This goes against a LOT of parental guidance out there. Read anything, it says that I should care. Pick up a magazine article, I should care. I should have been planning play-dates since my kids could sit up themselves. I should have enrolled them in something, anything, to get them interacting with kids their ages, right?
Once in school, I should be monitoring and encouraging their social growth. I mean, that is what the experts say. I should want them to “fit in”. I should put them in a sport, have them join a club, or something, anything, right?
Guess what? I simply don’t agree.
When my kids were younger, my thoughts on the importance of social interaction were not at the top of the list. I thought they should learn to dress themselves, shower themselves, eat by themselves, and maybe speak coherently. When we worked on social interaction, we went outside the house. I’ve always said that’s the thing about people – you always know where to find them. So we went out to eat, and I had the kids order for themselves. We took the kids around family and they learned to be social in a protected circle first.
When my kids got a little older, I encouraged them to talk to other kids. I reminded them that the other kids, the quiet kids and the loud kids, were all new to the classroom too. And maybe they wanted to play. Or maybe they didn’t want to play that day, but maybe they would want to play tomorrow. Maybe the day their friend yelled at them for no reason, maybe that morning was a bad morning for them.
There was a brief period where I was going out of my way to help my oldest, with the whole “friend” thing. We had a few social things at the house. There was one girl who my daughter really wanted to be friends with. And the girl’s parents were thought highly of in the community. The mom seemed to snob me, but whatever. I cared only in the respect that I wanted her to trust me, so that our kids could play; because this was important to my daughter. One day we had this girl over to our house. It was just for a few hours. After the girl left, my daughter was so relieved. The girl had been pinching my daughter to get her way the entire time. The girl was mean. The girl didn’t act mean around adults. She knew how and when to act. That changed it right then and there.
Adults are not usually what they seem. Children are usually different; but not all of them. I started watching this particular child a little more when I saw her at the school; or in their girl scout troop. And I could see it then, when she played up being nice. And when she thought no one was looking.
I was wrong. I should not have worked so hard to make that get-together happen. There is a reason that some friendships work and some do not. Imagine what would have happened, if I had done nothing. Nothing. Nothing would have happened. My child would not have had bruises on her arm. And she would not have been bossed around for hours in secret. And then it hit me. If I am working on living my life to the best of what is right for me; and if I am telling my children to do the same; then isn’t it very hypocritical of me to push and force friendships that don’t come natural? And the friendship that I was trying to “help” with, would not have been a good one anyway!
School is starting soon. I certainly want my children to be good friends to others. And of course I want my kids to have a couple of friends that they can trust. I remember school! I would like there to be nice people for my children to play with at recess. My children and I will talk about a lot of things that happen at school; why this child said this or why they acted this way. We will break down the mean words and actions; and how they usually come from some insecure or other place from the one dishing them out.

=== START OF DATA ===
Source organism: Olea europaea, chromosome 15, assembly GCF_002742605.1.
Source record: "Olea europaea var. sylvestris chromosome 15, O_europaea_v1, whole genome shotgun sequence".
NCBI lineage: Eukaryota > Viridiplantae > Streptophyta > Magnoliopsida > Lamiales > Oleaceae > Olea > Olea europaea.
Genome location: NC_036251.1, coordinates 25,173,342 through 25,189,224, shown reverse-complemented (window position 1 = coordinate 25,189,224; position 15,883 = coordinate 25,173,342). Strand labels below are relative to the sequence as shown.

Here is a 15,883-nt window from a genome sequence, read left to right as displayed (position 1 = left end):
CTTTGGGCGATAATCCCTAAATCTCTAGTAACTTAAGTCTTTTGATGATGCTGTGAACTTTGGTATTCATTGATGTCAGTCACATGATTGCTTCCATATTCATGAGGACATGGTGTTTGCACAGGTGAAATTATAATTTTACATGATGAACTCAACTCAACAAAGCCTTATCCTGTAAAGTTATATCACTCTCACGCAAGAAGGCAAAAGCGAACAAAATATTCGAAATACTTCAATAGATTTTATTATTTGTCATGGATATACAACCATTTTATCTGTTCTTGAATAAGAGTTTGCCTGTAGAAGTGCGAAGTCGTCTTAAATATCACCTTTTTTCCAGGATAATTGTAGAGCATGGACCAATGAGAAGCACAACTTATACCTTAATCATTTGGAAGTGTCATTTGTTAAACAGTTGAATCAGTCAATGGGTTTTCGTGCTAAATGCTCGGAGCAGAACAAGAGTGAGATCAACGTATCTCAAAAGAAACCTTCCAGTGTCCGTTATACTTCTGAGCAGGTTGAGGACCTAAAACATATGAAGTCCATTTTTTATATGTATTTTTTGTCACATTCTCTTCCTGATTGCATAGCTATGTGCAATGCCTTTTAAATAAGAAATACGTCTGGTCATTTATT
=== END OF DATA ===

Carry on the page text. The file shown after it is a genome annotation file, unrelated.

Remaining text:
At the end of the day though, I would rather my kids be friends with themselves before they are friends with anyone else. I don’t want them to ever value themselves based on how the kids at school treat them. Because they are going to grow in to adults. These adults will go out in to a world that will treat them meanly. And I don’t want them to ever, ever, ever believe that who they are is based on what the world tells them they are. I know that this kind of confidence is not built-in a day. I know this is year after year, month after month, week after week, and day after day of talking and believing and reassuring them that God made them special to do great things! And he doesn’t make mistakes! And that has absolutely nothing to do with who their friends are.
So no, I don’t care if my kid is friends with your kid. On a scale of life importance, it is close to remembering to brush your teeth. Friends are good. Friends can be life changing. Friends can define moments in life. But friends are never a definition of your life.
Tonight I am thankful for a Mom who spent countless hours talking to me about how I was not what people said I was at school. If I had ever bought in to the words or the classifications that social interaction had placed me in during school; I would be a completely different person today. I would be a shell of who I am and who I will become in life. I am thankful that my Mom spent the time teaching understanding to me about what was really happening. There is a way to not end up bitter if things don’t turn out like you wanted in life; and that is in gaining wisdom and understanding. I am thankful I was taught that; so that I can teach my children. I want them to see that knowing who they are themselves is far more important than making friends. I don’t want them to ever get lost in the stream of “social interaction” that carries away youth and makes them believe they should be a certain way because it is “normal”. No one gets to dictate what is normal for my children. Not social media. Not teachers. Not parenting groups. And not friends at school. And I am thankful for that.